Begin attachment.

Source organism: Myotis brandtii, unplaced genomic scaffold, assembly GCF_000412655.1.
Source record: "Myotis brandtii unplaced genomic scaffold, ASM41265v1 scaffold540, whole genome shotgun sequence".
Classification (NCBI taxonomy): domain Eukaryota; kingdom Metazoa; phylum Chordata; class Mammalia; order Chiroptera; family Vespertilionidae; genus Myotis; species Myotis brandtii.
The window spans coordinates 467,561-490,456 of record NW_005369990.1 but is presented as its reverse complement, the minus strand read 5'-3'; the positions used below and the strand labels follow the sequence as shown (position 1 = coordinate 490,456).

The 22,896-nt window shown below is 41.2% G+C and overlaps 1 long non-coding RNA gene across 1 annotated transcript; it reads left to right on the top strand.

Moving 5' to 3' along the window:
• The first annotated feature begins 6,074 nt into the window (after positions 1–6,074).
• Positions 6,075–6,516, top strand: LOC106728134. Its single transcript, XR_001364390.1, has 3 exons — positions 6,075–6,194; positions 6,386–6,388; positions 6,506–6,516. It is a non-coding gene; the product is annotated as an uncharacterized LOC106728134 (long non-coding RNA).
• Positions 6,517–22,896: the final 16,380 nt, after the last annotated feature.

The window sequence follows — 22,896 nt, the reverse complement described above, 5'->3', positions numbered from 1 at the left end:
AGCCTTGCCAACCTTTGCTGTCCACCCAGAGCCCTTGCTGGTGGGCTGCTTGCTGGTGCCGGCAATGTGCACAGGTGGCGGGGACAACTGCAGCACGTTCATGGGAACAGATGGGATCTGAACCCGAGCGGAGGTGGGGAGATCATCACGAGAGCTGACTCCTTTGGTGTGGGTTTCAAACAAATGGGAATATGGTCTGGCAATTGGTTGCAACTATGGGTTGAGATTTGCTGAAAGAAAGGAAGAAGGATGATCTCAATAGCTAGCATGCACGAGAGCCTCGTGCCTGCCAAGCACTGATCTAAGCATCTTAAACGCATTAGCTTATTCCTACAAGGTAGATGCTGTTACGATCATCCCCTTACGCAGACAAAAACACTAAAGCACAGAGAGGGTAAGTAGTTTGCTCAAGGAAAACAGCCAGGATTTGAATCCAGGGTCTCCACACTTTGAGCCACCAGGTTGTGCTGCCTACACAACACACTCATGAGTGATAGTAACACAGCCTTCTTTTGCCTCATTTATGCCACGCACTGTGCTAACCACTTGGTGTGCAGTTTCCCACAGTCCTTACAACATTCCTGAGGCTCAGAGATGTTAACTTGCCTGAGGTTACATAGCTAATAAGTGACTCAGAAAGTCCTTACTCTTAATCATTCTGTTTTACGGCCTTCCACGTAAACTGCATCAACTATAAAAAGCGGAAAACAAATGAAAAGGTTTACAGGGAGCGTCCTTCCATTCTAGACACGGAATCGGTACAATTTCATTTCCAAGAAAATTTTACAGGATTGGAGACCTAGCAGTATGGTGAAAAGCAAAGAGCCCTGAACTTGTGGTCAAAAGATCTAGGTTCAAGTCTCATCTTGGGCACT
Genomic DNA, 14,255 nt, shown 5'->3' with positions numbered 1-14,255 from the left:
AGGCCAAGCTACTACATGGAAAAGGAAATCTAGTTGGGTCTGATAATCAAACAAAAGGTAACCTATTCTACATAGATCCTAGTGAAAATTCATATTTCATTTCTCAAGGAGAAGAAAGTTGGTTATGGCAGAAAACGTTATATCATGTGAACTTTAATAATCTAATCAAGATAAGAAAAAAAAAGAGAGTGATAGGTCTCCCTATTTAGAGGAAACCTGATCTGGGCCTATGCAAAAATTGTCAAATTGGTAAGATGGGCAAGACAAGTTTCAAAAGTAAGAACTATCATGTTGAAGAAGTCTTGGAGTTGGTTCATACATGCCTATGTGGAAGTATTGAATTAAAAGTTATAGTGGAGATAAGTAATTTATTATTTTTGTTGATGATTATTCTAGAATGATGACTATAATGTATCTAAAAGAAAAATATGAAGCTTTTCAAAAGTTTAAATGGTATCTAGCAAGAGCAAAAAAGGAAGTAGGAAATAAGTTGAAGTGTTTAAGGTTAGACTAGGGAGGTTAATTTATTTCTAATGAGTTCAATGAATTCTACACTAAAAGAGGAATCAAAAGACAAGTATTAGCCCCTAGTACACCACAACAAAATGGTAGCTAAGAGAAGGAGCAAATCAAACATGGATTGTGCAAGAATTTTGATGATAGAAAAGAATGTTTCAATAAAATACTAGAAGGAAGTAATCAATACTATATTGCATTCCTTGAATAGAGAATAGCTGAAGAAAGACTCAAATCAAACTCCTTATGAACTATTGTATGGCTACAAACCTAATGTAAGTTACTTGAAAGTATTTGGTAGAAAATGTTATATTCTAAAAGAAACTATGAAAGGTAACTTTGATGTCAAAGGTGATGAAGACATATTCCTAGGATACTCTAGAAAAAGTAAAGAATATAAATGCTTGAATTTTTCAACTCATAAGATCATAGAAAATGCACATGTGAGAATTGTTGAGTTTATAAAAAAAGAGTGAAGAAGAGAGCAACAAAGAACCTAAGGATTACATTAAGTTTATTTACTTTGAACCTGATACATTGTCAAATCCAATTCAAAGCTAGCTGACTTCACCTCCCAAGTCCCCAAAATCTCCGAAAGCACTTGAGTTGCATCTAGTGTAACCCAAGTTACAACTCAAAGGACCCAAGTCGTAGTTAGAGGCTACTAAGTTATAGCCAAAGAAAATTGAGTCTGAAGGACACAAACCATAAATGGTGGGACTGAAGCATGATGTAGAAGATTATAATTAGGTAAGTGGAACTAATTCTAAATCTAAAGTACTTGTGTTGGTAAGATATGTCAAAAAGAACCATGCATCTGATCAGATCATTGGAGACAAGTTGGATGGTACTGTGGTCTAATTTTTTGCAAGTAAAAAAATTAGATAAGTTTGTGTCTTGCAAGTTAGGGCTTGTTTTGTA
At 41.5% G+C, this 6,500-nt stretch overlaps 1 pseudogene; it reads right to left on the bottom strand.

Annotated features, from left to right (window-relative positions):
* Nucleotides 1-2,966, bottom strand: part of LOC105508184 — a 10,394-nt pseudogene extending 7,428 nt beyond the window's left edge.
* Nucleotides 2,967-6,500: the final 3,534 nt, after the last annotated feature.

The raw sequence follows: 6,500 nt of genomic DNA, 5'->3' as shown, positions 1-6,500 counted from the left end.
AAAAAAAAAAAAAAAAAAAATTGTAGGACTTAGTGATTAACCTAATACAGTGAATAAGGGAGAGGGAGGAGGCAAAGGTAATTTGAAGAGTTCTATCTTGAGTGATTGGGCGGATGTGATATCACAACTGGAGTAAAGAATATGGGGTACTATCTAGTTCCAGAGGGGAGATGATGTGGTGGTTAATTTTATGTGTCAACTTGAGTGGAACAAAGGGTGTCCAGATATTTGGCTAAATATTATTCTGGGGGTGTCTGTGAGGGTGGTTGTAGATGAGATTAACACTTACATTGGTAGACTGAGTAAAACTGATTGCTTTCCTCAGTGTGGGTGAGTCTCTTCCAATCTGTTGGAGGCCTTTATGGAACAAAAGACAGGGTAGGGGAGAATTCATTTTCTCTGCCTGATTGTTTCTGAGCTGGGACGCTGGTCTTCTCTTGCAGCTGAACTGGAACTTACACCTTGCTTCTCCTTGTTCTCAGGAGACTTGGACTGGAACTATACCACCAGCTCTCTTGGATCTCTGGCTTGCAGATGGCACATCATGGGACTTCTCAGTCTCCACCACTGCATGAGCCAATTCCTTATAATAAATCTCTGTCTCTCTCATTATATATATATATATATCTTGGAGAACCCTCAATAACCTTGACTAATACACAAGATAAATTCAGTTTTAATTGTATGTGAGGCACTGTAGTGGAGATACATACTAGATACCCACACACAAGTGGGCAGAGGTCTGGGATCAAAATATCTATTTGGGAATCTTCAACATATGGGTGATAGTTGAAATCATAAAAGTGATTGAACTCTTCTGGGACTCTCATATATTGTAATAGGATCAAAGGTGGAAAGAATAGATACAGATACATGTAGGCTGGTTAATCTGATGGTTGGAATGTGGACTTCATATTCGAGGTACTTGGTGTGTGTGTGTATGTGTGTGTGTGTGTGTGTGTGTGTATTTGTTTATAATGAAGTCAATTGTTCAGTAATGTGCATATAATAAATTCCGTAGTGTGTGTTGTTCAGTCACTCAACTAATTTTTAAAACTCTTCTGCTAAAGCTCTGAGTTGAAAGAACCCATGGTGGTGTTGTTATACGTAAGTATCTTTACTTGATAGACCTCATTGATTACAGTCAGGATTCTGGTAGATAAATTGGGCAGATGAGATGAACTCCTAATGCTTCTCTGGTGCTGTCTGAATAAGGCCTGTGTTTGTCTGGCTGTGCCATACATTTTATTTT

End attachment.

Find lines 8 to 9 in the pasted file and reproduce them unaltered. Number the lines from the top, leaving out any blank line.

• Positions 6,075–6,516, top strand: LOC106728134. Its single transcript, XR_001364390.1, has 3 exons — positions 6,075–6,194; positions 6,386–6,388; positions 6,506–6,516. It is a non-coding gene; the product is annotated as an uncharacterized LOC106728134 (long non-coding RNA).
• Positions 6,517–22,896: the final 16,380 nt, after the last annotated feature.